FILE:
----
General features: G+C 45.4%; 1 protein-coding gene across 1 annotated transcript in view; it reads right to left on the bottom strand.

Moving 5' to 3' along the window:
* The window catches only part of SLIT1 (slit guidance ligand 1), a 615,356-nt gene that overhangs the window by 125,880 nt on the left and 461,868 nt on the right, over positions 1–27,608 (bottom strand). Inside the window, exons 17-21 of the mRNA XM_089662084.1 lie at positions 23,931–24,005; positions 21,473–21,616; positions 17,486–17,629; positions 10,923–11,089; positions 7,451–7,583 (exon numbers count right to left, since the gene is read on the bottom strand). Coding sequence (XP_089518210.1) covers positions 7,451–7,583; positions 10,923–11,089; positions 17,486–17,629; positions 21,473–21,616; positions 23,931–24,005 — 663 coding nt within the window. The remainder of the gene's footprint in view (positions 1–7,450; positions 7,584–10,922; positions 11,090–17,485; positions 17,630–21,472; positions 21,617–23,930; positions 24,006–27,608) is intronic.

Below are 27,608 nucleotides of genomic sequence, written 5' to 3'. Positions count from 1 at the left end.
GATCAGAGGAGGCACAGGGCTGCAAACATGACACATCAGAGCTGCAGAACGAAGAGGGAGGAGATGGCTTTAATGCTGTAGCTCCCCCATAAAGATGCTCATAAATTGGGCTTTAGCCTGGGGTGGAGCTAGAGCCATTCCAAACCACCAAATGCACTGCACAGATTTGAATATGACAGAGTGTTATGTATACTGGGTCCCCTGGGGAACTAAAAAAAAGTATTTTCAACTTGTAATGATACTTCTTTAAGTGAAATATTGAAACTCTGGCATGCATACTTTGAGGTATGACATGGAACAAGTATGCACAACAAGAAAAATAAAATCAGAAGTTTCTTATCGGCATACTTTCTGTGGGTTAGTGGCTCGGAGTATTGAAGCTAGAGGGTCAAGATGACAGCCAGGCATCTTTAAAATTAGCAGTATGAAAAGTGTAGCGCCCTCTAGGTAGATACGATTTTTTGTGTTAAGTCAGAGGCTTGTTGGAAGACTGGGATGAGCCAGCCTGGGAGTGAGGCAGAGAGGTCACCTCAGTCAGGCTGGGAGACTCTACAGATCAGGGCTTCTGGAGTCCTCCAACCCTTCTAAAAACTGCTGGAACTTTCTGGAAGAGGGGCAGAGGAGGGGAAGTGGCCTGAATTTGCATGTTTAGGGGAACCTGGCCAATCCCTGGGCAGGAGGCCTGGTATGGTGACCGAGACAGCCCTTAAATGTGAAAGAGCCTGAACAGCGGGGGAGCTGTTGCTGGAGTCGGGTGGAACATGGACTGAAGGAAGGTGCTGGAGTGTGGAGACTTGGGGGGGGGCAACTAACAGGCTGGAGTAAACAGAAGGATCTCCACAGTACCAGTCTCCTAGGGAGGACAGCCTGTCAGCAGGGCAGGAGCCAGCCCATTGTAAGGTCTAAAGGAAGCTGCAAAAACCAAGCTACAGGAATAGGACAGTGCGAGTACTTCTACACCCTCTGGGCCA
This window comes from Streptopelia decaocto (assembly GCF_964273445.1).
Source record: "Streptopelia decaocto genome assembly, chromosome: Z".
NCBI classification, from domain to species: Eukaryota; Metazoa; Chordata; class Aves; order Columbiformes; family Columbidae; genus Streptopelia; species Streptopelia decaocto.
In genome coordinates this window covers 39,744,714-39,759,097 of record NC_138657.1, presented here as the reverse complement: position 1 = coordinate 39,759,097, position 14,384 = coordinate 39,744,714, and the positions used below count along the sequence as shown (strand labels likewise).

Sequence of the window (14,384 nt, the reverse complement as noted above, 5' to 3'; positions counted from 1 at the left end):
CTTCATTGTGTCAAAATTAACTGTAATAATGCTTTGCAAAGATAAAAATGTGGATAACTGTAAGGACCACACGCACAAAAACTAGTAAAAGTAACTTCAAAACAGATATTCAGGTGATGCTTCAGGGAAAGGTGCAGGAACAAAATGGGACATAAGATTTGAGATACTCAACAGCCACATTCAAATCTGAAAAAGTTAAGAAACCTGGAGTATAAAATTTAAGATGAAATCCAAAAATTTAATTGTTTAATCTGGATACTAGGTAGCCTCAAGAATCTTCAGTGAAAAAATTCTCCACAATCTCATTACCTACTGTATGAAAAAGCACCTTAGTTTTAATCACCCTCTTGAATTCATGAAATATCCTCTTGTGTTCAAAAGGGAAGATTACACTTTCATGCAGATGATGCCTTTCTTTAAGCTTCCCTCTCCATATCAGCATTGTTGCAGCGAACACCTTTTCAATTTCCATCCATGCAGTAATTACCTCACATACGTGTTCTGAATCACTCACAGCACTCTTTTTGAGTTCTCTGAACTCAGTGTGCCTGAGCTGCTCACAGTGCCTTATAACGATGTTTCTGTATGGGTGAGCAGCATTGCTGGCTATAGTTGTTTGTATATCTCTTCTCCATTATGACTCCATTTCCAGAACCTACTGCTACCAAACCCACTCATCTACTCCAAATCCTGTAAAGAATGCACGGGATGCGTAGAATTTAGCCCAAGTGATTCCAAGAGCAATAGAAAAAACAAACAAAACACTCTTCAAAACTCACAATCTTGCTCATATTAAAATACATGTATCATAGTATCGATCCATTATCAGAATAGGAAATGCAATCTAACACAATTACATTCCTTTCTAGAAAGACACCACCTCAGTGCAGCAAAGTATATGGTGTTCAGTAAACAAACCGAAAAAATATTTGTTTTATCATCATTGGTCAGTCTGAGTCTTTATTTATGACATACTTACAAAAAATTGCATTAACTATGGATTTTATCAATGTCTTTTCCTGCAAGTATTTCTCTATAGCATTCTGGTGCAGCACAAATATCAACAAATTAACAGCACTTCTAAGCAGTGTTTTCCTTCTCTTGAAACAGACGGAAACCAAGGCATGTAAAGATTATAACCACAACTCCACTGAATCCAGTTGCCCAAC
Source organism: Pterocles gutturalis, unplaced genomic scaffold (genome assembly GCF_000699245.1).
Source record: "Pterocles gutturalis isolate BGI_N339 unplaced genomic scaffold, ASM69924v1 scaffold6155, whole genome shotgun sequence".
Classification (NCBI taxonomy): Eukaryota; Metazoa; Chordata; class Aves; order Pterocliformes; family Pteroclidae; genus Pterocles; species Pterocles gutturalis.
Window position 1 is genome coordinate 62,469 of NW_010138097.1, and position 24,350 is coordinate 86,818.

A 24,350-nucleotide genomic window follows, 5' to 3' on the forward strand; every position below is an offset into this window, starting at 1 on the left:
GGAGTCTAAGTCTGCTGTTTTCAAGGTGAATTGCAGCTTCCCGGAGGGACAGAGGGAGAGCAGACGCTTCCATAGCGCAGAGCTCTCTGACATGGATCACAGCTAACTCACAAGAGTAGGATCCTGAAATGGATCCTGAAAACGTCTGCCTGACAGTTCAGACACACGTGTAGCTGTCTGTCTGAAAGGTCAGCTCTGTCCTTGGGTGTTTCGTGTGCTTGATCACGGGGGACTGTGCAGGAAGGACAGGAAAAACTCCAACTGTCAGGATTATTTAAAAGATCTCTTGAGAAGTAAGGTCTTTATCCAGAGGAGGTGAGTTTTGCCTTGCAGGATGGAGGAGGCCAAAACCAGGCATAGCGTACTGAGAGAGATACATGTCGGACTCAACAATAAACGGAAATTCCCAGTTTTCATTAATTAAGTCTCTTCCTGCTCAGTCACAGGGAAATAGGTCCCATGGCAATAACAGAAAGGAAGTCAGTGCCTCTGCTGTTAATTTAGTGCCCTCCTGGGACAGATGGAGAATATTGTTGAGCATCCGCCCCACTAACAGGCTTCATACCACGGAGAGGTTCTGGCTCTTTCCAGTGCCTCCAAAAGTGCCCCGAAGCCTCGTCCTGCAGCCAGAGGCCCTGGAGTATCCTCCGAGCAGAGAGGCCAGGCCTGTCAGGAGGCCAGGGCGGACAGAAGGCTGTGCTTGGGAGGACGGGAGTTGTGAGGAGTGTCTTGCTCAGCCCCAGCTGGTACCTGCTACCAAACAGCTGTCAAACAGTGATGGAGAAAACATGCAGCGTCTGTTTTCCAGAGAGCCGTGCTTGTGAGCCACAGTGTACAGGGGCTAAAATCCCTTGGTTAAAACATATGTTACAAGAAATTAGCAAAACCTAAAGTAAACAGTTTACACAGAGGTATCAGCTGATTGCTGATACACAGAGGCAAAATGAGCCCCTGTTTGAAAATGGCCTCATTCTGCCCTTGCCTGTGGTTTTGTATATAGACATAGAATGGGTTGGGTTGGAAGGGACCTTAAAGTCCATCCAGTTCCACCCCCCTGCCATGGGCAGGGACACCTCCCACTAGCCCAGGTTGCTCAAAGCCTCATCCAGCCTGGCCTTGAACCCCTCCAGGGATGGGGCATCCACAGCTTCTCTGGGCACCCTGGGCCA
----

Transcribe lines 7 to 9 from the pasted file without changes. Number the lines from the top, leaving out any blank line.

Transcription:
Source record: "Streptopelia decaocto genome assembly, chromosome: Z".
NCBI classification, from domain to species: Eukaryota; Metazoa; Chordata; class Aves; order Columbiformes; family Columbidae; genus Streptopelia; species Streptopelia decaocto.
In genome coordinates this window covers 39,744,714-39,759,097 of record NC_138657.1, presented here as the reverse complement: position 1 = coordinate 39,759,097, position 14,384 = coordinate 39,744,714, and the positions used below count along the sequence as shown (strand labels likewise).